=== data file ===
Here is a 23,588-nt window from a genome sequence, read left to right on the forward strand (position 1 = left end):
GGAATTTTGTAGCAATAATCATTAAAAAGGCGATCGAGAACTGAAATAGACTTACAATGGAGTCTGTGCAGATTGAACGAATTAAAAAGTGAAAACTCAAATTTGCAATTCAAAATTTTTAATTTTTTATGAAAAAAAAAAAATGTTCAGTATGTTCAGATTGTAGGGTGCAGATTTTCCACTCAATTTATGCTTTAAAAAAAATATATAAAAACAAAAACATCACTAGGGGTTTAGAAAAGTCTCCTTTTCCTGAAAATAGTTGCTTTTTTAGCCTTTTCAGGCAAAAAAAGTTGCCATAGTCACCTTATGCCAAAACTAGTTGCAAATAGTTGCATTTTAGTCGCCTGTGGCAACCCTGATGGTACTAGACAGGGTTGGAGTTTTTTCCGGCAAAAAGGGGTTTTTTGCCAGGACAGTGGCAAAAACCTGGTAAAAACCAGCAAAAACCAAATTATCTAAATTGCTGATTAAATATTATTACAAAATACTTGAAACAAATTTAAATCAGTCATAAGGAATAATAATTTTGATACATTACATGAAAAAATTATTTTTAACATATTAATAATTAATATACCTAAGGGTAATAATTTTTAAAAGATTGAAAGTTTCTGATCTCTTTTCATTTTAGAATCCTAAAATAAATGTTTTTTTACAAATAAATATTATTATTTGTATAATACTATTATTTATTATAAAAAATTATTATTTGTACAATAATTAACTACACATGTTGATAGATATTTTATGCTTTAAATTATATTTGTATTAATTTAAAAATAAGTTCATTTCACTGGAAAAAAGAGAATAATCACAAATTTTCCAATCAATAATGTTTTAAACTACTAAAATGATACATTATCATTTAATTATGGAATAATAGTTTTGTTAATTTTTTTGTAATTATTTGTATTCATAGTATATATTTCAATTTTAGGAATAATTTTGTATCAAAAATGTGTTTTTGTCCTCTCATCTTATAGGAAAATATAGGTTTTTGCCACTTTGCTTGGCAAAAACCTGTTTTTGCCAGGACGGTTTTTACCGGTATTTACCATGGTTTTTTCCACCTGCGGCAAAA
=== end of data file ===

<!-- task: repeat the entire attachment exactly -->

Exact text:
Here is a 23,588-nt window from a genome sequence, read left to right on the forward strand (position 1 = left end):
GGAATTTTGTAGCAATAATCATTAAAAAGGCGATCGAGAACTGAAATAGACTTACAATGGAGTCTGTGCAGATTGAACGAATTAAAAAGTGAAAACTCAAATTTGCAATTCAAAATTTTTAATTTTTTATGAAAAAAAAAAAATGTTCAGTATGTTCAGATTGTAGGGTGCAGATTTTCCACTCAATTTATGCTTTAAAAAAAATATATAAAAACAAAAACATCACTAGGGGTTTAGAAAAGTCTCCTTTTCCTGAAAATAGTTGCTTTTTTAGCCTTTTCAGGCAAAAAAAGTTGCCATAGTCACCTTATGCCAAAACTAGTTGCAAATAGTTGCATTTTAGTCGCCTGTGGCAACCCTGATGGTACTAGACAGGGTTGGAGTTTTTTCCGGCAAAAAGGGGTTTTTTGCCAGGACAGTGGCAAAAACCTGGTAAAAACCAGCAAAAACCAAATTATCTAAATTGCTGATTAAATATTATTACAAAATACTTGAAACAAATTTAAATCAGTCATAAGGAATAATAATTTTGATACATTACATGAAAAAATTATTTTTAACATATTAATAATTAATATACCTAAGGGTAATAATTTTTAAAAGATTGAAAGTTTCTGATCTCTTTTCATTTTAGAATCCTAAAATAAATGTTTTTTTACAAATAAATATTATTATTTGTATAATACTATTATTTATTATAAAAAATTATTATTTGTACAATAATTAACTACACATGTTGATAGATATTTTATGCTTTAAATTATATTTGTATTAATTTAAAAATAAGTTCATTTCACTGGAAAAAAGAGAATAATCACAAATTTTCCAATCAATAATGTTTTAAACTACTAAAATGATACATTATCATTTAATTATGGAATAATAGTTTTGTTAATTTTTTTGTAATTATTTGTATTCATAGTATATATTTCAATTTTAGGAATAATTTTGTATCAAAAATGTGTTTTTGTCCTCTCATCTTATAGGAAAATATAGGTTTTTGCCACTTTGCTTGGCAAAAACCTGTTTTTGCCAGGACGGTTTTTACCGGTATTTACCATGGTTTTTTCCACCTGCGGCAAAA